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New to audio. Clip not working.

 
Caleb Kemper
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Here's my code.


I looked up a few examples and matched my code exactly. I even went ahead and stuck that print statement to see if the clip would even play, didn't print.
What's wrong? and why?
Thanks in advance.
 
Tina Smith
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Two things:

1. You never associate your "input" to your clip. So the clip has no idea what it's supposed to be playing.
2. The Java sound API is asynchronous. Your application will end before it starts playing the sound. To demonstrate this, add the following after starting the clip:


(2.5). For some reason the clip.isRunning() call seems not to work if used immediately after clip.start(). I did the following and got it to print (I'm using a longer (27s) file).

My assumption is the thread that plays the sound might not be initialized, and the clip's "isRunning" flag conditions setup, if you call isRunning() too close to starting it.

Just a note about coding conventions: all classes should start with a CapitalLetterLikeThis.
 
Caleb Kemper
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Ah yes, that did it. I read somewhere that the "clip.open(input)" part that I had in place was only for large files. Put that back in along with the sleep, and it works fine.
Thanks for the help!

EDIT: Also thanks for the coding convention reminder! I'd gotten lazy treating my class name as I would a typical variable.
 
Tina Smith
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Glad to help.
Just a note: That sleep call is a hack. If you're planning on developing an application you'll want to find a better way of preventing your application from exiting, but for demonstration purposes it works fine.
 
Caleb Kemper
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Well, I'm actually going to be implementing it into a game I'm working on at the moment. Would it be considered an acceptable strategy if the Thread I'm stopping is one created specifically for the sound, leaving the main Thread running? What other strategies should I consider.... can't really think how I would implement a Timer, unless everything after the sound is on it. What are your thoughts?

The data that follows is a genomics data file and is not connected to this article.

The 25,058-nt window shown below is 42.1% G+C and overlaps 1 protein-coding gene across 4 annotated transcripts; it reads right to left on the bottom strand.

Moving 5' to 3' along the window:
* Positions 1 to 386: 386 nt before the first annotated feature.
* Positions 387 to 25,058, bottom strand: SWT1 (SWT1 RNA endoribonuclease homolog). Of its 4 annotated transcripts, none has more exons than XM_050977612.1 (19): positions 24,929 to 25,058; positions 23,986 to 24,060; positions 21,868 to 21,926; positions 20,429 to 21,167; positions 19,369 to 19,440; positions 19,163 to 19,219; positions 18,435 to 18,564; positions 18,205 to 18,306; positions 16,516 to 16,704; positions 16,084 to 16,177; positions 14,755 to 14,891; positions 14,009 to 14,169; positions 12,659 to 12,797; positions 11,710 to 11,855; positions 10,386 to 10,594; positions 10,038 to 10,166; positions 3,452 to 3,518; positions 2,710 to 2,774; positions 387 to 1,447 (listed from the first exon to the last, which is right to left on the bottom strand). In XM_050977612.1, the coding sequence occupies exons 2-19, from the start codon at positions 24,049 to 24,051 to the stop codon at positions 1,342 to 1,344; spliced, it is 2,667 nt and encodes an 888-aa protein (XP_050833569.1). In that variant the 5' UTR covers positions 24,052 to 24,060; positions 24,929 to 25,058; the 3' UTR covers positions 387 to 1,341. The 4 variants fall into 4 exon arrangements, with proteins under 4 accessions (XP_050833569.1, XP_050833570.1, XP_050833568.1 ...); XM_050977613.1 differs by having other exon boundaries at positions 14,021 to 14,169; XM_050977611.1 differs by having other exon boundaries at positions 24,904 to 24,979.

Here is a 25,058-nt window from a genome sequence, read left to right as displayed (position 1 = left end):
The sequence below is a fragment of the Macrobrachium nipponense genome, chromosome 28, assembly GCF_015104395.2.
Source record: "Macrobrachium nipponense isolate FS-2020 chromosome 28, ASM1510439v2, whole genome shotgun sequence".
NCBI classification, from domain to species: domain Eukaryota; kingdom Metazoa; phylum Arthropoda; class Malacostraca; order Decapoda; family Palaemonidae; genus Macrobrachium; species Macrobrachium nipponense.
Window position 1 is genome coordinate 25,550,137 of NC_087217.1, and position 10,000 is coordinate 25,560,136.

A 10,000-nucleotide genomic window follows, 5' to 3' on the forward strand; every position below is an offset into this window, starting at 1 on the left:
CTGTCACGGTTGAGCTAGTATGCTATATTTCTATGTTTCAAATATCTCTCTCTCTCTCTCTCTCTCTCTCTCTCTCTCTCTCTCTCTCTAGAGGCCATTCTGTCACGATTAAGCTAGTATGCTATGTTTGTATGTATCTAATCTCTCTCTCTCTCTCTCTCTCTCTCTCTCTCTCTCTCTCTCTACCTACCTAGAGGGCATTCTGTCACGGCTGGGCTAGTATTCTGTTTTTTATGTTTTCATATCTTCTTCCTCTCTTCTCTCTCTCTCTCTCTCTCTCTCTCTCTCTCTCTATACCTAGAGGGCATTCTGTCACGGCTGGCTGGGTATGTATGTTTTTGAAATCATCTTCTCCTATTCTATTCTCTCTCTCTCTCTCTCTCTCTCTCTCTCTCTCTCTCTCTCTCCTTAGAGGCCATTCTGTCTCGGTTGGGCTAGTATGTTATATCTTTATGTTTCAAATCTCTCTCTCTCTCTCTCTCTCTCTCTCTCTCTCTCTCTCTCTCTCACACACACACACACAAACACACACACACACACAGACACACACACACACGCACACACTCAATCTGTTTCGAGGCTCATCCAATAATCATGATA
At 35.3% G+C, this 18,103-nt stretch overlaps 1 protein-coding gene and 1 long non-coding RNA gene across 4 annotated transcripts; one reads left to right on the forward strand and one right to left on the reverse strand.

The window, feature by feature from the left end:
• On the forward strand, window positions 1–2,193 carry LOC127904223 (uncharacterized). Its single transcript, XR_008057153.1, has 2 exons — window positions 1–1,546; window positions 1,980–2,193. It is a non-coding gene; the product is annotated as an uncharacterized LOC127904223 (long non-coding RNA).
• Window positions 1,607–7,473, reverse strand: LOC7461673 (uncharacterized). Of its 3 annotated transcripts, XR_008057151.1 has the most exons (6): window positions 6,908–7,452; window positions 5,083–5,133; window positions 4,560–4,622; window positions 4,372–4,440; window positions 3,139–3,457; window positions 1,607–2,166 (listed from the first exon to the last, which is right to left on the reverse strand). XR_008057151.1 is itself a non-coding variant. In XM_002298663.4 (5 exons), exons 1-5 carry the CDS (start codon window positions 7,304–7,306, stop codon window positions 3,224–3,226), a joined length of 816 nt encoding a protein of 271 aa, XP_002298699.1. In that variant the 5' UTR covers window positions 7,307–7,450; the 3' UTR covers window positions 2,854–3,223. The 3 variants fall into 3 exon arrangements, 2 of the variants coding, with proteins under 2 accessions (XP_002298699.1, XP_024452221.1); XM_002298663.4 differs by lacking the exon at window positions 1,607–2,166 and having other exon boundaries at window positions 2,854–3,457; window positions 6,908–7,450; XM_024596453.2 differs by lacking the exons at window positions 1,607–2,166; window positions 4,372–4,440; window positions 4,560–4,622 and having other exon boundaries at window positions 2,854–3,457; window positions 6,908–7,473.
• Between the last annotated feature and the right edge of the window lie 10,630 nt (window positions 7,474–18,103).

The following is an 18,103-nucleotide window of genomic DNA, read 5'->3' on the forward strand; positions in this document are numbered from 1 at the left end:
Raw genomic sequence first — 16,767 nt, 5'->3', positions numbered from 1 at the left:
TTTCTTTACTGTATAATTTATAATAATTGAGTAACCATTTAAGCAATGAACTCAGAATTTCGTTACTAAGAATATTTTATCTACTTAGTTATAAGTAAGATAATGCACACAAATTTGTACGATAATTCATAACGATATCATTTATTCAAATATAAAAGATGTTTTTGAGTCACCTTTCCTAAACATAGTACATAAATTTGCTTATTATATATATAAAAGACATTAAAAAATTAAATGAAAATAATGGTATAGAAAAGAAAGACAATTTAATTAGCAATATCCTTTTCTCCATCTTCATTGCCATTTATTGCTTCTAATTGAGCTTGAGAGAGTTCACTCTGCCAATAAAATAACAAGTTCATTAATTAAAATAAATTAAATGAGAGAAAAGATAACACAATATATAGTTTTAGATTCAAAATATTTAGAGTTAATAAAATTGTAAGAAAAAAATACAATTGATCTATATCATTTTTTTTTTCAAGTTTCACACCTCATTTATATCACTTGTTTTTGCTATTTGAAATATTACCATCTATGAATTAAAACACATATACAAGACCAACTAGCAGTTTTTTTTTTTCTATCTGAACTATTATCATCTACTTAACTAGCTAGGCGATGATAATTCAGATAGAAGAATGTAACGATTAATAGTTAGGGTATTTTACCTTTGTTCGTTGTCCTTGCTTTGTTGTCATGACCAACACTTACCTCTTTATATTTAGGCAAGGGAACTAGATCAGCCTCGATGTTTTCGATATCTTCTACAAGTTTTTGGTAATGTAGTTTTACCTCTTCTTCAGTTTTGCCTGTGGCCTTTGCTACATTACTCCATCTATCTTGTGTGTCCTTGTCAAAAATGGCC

Tina Smith
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Would it be considered an acceptable strategy if the Thread I'm stopping is one created specifically for the sound, leaving the main Thread running?

This is what's happening already within the Sound API. The code to play a sound will probably work something like this:

So it creates a dedicated thread just for playing the sound. When you play a sound it's roughly equivalent to saying to someone "go play a sound, and come back when you're done", then continuing on with what you're doing at the time.

I'm not sure why you're thinking you need to stop the sound thread? Are you thinking that your game processing needs to stop and wait for a sound to play?
The application will only exit if there are no non-background threads. The thread on which the sound is played is started as a background thread. So if you have another thread that's doing work and isn't a background thread, the application will continue running. When thinking about when the application will close, just ignore anything related to the Java Sound API.

From the perspective of thinking about when the application will exit: (this is your original code sample with any calls that execute asynchronously commented out)

If you look at the application from this point of view( instantiate some variables then go to end of method and exit ) it's easy to see why the Thread.sleep call is required to keep the sample application running.

 
Phil Freihofner
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Just as a cautionary note, I ran into a problem loading a wav file using the fileName with Java 7 users.



The commented out code was giving me a "Mark Reset" exception. The code using URL works fine with Java 7. This was for creating a SourceDataLine not a Clip, but the two are so similar I thought it might be worth a mention. It also works for audio resources packed in a jar or used by an Applet.
 
Caleb Kemper
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Yes, I see what you mean now. I think I just blindly asked a question there. My game runs continuously anyway, so it shouldn't be a problem. Thanks for all the help!
 
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